2000 Club by Club
MLS's fifth year arrived with an array of new looks instituted by new MLS Commissioner Don Garber. The most significant - and most hailed – changes were the elimination of both the shootout and the game clock that counted down from 45 minutes.
For the first time in 2000, MLS games could end in ties and official match time was kept on the field by the referee, bringing the league's rules more in line with the rest of the world. Realignment created three four-team divisions, replacing the two six-team conferences, and "MLS ExtraTime," ESPN2's weekly news and highlights program, debuted.
Columbus opened the season with many familiar faces, along with a few new ones. Defenders/midfielders Mike Duhaney [the 1997 MLS Rookie of the Year, acquired in a trade from the MetroStars for Thomas Dooley] and Mario Gori, a member of D.C. United's 1996 and 1997 MLS Cup championship squads joined the fold and veteran forward Dante Washington returned to Columbus after a three-game stint in 1996.
All Washington did was put together one of the best offensive seasons in Crew history, with 39 points on a career-high 15 goals and nine assists. Veteran midfielder Robert Warzycha also fashioned the best season of his MLS career with six goals and a then-team-record 13 assists for 25 points to earn the Crew's Honda MVP award.
But none of it was enough to keep Columbus from falling short in its bid to qualify for postseason play again, and the Crew was on the outside looking in as the playoffs began for the first time ever.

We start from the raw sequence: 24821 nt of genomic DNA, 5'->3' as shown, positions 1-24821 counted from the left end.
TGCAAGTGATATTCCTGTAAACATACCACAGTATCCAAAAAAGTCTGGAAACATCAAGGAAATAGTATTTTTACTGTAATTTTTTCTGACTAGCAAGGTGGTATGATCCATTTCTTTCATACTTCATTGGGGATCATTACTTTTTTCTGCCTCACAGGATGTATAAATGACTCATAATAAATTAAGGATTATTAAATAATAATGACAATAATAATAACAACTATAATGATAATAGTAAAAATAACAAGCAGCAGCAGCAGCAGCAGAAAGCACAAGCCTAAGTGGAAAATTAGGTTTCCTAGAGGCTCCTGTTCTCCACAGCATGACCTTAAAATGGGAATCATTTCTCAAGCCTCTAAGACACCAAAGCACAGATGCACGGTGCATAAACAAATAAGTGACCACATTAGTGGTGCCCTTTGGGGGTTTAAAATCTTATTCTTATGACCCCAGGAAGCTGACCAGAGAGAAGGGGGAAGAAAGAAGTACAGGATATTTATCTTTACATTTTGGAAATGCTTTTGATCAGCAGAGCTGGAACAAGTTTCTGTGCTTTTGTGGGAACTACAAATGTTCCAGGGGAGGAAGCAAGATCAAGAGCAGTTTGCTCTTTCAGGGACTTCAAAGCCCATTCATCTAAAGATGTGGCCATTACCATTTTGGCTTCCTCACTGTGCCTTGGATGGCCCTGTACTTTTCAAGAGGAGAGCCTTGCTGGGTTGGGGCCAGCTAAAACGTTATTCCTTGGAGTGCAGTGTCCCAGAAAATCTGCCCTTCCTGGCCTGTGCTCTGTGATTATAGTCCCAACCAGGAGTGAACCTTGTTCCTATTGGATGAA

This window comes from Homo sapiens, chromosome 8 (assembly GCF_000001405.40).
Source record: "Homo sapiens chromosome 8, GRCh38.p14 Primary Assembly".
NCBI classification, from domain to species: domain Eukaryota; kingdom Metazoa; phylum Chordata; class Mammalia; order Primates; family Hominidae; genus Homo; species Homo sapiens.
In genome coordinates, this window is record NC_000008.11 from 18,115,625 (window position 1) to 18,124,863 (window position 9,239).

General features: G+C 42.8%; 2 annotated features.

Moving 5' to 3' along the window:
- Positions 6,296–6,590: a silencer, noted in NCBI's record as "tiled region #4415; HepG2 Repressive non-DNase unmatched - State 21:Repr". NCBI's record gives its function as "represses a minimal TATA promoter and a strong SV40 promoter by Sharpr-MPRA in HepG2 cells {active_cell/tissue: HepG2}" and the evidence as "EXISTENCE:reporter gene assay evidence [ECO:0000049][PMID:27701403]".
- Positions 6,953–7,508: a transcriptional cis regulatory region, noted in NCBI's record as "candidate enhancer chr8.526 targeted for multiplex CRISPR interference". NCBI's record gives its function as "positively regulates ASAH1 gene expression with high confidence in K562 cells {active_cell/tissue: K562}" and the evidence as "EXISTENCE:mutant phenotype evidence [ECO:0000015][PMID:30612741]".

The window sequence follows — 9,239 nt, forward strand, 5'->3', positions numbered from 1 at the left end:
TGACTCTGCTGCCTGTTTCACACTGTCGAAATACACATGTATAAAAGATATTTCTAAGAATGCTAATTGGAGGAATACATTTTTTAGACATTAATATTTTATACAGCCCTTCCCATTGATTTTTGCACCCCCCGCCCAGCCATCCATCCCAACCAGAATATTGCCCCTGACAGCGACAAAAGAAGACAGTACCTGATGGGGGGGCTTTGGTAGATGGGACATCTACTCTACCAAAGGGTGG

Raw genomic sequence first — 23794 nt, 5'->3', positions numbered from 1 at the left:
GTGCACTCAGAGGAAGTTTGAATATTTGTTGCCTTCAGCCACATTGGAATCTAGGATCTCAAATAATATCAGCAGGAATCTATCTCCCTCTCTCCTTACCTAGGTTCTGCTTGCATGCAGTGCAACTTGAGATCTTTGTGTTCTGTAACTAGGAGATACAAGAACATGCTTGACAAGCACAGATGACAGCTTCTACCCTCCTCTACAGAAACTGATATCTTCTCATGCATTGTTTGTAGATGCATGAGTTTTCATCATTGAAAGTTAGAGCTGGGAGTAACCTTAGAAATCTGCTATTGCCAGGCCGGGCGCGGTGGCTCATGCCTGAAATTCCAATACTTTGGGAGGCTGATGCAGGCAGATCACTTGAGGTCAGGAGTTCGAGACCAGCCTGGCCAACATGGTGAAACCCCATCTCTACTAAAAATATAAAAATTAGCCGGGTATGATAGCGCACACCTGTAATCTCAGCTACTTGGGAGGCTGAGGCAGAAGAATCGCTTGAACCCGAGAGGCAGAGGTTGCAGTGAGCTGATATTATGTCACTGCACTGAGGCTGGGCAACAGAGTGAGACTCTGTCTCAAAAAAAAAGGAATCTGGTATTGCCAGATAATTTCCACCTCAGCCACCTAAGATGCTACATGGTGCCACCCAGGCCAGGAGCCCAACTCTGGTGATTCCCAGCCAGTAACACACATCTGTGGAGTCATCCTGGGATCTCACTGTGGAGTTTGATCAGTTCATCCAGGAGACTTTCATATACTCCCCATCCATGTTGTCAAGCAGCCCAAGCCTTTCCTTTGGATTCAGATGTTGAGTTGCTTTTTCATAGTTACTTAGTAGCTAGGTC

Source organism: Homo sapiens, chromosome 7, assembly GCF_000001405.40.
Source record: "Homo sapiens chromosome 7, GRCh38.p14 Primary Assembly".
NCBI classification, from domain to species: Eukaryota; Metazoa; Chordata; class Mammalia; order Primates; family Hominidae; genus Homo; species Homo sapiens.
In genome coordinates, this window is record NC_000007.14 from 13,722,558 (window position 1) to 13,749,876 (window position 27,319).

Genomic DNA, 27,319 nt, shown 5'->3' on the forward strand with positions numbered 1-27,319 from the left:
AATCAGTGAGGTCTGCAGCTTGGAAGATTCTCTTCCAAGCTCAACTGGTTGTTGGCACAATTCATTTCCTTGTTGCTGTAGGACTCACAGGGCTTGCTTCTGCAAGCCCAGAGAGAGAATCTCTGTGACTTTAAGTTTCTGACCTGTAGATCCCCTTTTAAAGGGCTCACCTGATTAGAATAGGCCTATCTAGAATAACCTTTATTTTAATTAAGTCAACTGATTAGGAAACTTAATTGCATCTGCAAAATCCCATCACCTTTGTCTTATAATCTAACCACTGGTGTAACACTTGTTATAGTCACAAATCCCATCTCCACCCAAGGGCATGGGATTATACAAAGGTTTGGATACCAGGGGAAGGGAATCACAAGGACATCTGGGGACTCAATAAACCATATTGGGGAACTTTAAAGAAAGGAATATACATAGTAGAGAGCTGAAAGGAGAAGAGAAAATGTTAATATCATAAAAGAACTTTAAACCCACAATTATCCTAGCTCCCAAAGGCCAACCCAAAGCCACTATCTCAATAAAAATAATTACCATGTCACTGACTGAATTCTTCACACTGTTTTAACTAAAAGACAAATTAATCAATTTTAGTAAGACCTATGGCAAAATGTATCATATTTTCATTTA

It didn't help that Brian McBride [U.S.] and Ansil Elcock [Trinidad & Tobago] missed significant lime for 2002 World Cup qualifying and that McBride, along with a host of others, were bitten by the injury bug.
But the 2000 season will be remembered for many things, among them Warzycha scoring the first-ever regular-season golden goal in MLS history to defeat San Jose 2-1 in the home opener; the emergence of Brian West, who came into his own in his third season in the league; Matt Napoleon's trip to Australia as the alternate goalie on the U.S. Men's Olympic Team; and the gritty, hard-nosed play of Gori and defender Mike Clark.
Most of all, 2000 will be remembered as the year Crew Stadium played host to its first MLS All-Star Game and World Cup qualifying match Standing-room-only crowds packed the stadium on both occasions - with 23,495 on hand for the July 29 All-Star Game and 24,430 for the U.S-Costa Rica qualifier on Oct. 11 - further cementing Crew Stadium's important place on the U.S. soccer landscape.